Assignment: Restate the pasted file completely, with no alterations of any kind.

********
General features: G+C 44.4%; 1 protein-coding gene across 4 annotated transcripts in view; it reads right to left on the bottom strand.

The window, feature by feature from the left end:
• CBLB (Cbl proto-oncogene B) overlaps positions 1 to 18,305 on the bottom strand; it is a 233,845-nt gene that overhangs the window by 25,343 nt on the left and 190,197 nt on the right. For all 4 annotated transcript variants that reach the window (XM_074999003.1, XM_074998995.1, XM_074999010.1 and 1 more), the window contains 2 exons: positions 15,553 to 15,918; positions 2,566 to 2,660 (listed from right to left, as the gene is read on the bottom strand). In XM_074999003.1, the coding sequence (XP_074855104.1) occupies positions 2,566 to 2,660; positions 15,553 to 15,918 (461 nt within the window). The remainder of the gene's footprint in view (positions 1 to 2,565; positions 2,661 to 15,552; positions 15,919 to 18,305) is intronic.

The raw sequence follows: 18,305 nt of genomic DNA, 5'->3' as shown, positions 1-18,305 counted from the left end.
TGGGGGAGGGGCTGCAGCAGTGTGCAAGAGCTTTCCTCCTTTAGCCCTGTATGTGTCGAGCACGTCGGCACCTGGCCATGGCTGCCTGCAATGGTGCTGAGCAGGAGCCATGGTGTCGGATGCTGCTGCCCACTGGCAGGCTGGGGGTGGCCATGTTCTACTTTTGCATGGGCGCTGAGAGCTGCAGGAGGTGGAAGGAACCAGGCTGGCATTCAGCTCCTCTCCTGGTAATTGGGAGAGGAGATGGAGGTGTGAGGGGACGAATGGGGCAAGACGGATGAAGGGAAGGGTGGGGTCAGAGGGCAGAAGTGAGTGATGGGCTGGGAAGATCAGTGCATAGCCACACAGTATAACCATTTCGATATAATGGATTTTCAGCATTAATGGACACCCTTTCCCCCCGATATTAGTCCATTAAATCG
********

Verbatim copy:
General features: G+C 44.4%; 1 protein-coding gene across 4 annotated transcripts in view; it reads right to left on the bottom strand.

The window, feature by feature from the left end:
• CBLB (Cbl proto-oncogene B) overlaps positions 1 to 18,305 on the bottom strand; it is a 233,845-nt gene that overhangs the window by 25,343 nt on the left and 190,197 nt on the right. For all 4 annotated transcript variants that reach the window (XM_074999003.1, XM_074998995.1, XM_074999010.1 and 1 more), the window contains 2 exons: positions 15,553 to 15,918; positions 2,566 to 2,660 (listed from right to left, as the gene is read on the bottom strand). In XM_074999003.1, the coding sequence (XP_074855104.1) occupies positions 2,566 to 2,660; positions 15,553 to 15,918 (461 nt within the window). The remainder of the gene's footprint in view (positions 1 to 2,565; positions 2,661 to 15,552; positions 15,919 to 18,305) is intronic.

The raw sequence follows: 18,305 nt of genomic DNA, 5'->3' as shown, positions 1-18,305 counted from the left end.
TGGGGGAGGGGCTGCAGCAGTGTGCAAGAGCTTTCCTCCTTTAGCCCTGTATGTGTCGAGCACGTCGGCACCTGGCCATGGCTGCCTGCAATGGTGCTGAGCAGGAGCCATGGTGTCGGATGCTGCTGCCCACTGGCAGGCTGGGGGTGGCCATGTTCTACTTTTGCATGGGCGCTGAGAGCTGCAGGAGGTGGAAGGAACCAGGCTGGCATTCAGCTCCTCTCCTGGTAATTGGGAGAGGAGATGGAGGTGTGAGGGGACGAATGGGGCAAGACGGATGAAGGGAAGGGTGGGGTCAGAGGGCAGAAGTGAGTGATGGGCTGGGAAGATCAGTGCATAGCCACACAGTATAACCATTTCGATATAATGGATTTTCAGCATTAATGGACACCCTTTCCCCCCGATATTAGTCCATTAAATCG